Dr Michael Turner

Harnessing the Power of Integrative Medicine with Dr. Michael Turner - episode 232 The Art of Living Proactively (Harnessing the Power of Your Choices)

In this episode of “The Art of Living Proactively,” host Tony Winyard engages in a thought-provoking conversation with Dr. Michael Turner about achieving optimal health through personalized approaches. Dr. Turner emphasizes the power of choices and leaving a positive impact on others. He encourages listeners to live proactively and take small steps every day towards better health, emphasizing the importance of self-assessment and honest introspection. From discussing the complexities of the human heart to advocating for holistic approaches in healthcare, Dr. Turner shares valuable insights and practical tips for achieving optimal health. The episode also delves into common health concerns, such as chronic fatigue, immune system strengthening, and mental health management. Driven by a desire for excellence and a passion for helping patients, Dr. Turner’s expertise and holistic approach make this episode a must-listen for anyone seeking to live a proactive and healthy lifestyle.

Leaving a Positive Legacy:

Dr. Turner emphasises the importance of leaving a positive legacy and inspiring others. He reminds us that “The Art of Living Proactively” is all about making conscious choices to improve our health and overall well-being. By taking small proactive steps every day, we can enhance our lives and create a ripple effect of positive change.

The Power of Choice:

Dr. Turner encourages us to be patient and understand that positive change takes time. He shares inspiring stories of individuals who have achieved remarkable feats such as significant weight loss, running marathons, and surpassing their fitness goals. These anecdotes serve as a reminder that with determination and perseverance, anything is possible.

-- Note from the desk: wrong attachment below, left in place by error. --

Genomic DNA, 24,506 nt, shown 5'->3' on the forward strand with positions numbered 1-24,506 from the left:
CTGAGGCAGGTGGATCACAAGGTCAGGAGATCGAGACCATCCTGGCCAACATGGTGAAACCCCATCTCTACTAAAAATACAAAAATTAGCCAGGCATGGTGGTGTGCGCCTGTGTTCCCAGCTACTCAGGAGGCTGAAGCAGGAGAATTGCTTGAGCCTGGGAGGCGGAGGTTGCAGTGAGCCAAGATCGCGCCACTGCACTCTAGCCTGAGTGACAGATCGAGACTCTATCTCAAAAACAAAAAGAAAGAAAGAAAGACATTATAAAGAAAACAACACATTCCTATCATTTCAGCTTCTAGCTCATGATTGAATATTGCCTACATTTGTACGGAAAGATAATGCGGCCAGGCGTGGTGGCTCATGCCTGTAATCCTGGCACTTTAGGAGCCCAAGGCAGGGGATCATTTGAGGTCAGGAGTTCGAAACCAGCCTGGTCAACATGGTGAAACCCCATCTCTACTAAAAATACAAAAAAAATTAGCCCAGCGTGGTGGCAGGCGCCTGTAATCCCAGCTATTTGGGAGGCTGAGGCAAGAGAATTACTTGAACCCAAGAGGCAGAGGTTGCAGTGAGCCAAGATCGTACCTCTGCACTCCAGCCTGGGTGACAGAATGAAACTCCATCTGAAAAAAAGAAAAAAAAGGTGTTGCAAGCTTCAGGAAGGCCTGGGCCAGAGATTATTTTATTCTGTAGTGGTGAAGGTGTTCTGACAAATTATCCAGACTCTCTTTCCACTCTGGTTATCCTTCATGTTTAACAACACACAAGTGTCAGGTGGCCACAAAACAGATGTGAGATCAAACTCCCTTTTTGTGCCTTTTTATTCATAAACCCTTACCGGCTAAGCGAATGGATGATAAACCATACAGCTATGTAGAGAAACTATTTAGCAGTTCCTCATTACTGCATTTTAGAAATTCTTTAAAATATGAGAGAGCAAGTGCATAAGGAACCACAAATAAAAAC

Avoiding Unhealthy Comparisons:

Michael advises against comparing ourselves to others or to a younger version of ourselves. Instead, Dr. Turner underscores the importance of being the best version of ourselves in the present moment. By focusing on our own progress and celebrating small victories, we can stay motivated and continue moving forward.

Living Proactively:

Dr. Turner introduces the concept of living proactively and highlights the significance of assessing our current state in all dimensions of health. He likens this process to the initial step in 12-step programs like Alcoholics Anonymous, where individuals admit their powerlessness and acknowledge their problem. By honestly reflecting on our barriers and patterns that contribute to less than optimal health, we can make positive changes.

The Kaizen Approach:

Our guest introduces the Japanese concept of kaizen, which means working on the process and seeing where it leads. Dr. Turner emphasises the importance of consistency and continuous improvement. By refining and iterating on our health and wellness practices, we can gradually achieve greater heights over time.

The Dual Streams of Health:

Dr. Turner delves into the two different streams of thought surrounding health in the United States. On one hand, there is a strong naturalistic side that focuses on health and wellness, organic farming, and innovations in the fitness industry. On the other hand, there is a mass-market health concept that prioritises efficiency and convenience, often leading to fast food and prepared meals. Our guest criticises the prevalence of fast food and the lack of emphasis on health, and highlights the need for balance and long-term solutions.

Taking Time for Self-Care:

Dr. Turner acknowledges the legitimate mental health concerns faced by many individuals today. However, he encourages us to address the root causes of our problems instead of seeking quick fixes. By adopting healthier lifestyle habits and taking time for self-care, we can alleviate stress and anxiety, leading to a stronger foundation for optimal health.

The Heart: An Amazing Servant:

Our guest marvels at the complexity and resilience of the human heart. Dr. Turner explains that the heart has been faithfully serving us since day 28 of life, constantly beating without us having to worry about it. He describes the intricate electrical discharge and patterns within the heart, highlighting its role as a self-generated battery. The speaker poses the question: are we taking care of this remarkable servant and life-sustaining organ?

Holistic Medicine and Preventive Measures:

Dr. Turner, with a specialisation in musculoskeletal system and sports medicine, believes in holistic medicine and integrating non-traditional approaches beyond medication and surgery. He emphasizes the importance of preventive measures such as regular screenings and lifestyle changes like incorporating nutritious smoothies and practicing intermittent fasting. By focusing on holistic well-being, we can optimize our health for the long run.